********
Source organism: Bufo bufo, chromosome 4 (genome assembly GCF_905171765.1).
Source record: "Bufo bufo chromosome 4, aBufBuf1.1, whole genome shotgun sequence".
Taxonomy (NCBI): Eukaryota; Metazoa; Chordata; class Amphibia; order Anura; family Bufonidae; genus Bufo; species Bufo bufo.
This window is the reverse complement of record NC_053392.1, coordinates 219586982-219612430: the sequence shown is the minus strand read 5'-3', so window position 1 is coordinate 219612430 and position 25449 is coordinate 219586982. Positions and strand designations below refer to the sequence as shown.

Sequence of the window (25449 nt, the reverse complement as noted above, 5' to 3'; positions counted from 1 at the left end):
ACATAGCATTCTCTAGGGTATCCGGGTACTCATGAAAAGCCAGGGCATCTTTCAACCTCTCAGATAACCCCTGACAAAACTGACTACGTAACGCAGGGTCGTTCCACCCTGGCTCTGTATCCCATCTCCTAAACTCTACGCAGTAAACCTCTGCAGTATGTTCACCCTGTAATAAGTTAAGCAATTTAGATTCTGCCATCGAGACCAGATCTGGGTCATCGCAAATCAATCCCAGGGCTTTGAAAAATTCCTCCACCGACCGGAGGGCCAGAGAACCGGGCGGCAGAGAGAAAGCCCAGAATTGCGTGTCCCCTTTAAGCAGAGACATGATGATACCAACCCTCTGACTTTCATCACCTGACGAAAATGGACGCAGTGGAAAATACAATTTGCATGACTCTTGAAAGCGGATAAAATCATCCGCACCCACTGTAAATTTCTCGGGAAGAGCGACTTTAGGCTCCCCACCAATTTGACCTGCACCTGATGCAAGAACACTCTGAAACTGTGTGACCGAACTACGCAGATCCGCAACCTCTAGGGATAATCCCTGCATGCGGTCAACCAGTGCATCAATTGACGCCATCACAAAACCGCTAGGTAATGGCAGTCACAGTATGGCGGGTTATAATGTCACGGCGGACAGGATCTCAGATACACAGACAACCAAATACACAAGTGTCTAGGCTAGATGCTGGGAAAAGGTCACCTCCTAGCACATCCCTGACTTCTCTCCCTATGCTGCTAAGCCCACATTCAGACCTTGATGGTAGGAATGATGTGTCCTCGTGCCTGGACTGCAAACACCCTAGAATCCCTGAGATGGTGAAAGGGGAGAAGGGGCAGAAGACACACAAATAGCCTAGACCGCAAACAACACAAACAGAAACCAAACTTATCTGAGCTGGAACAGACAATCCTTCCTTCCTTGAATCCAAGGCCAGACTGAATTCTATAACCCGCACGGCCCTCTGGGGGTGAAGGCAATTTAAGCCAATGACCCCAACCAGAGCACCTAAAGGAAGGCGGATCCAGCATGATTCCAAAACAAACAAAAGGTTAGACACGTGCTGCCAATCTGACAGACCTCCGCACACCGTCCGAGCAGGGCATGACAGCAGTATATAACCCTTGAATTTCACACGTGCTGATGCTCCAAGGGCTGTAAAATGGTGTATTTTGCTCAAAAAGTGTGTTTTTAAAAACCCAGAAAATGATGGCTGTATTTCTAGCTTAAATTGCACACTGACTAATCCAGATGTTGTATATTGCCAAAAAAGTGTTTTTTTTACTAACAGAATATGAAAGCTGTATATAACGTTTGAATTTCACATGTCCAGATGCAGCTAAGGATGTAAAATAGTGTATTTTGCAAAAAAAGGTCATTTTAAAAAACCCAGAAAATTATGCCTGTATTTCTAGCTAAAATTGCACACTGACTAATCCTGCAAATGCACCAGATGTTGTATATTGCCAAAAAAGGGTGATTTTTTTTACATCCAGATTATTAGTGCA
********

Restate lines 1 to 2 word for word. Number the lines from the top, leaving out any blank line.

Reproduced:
Source organism: Bufo bufo, chromosome 4 (genome assembly GCF_905171765.1).
Source record: "Bufo bufo chromosome 4, aBufBuf1.1, whole genome shotgun sequence".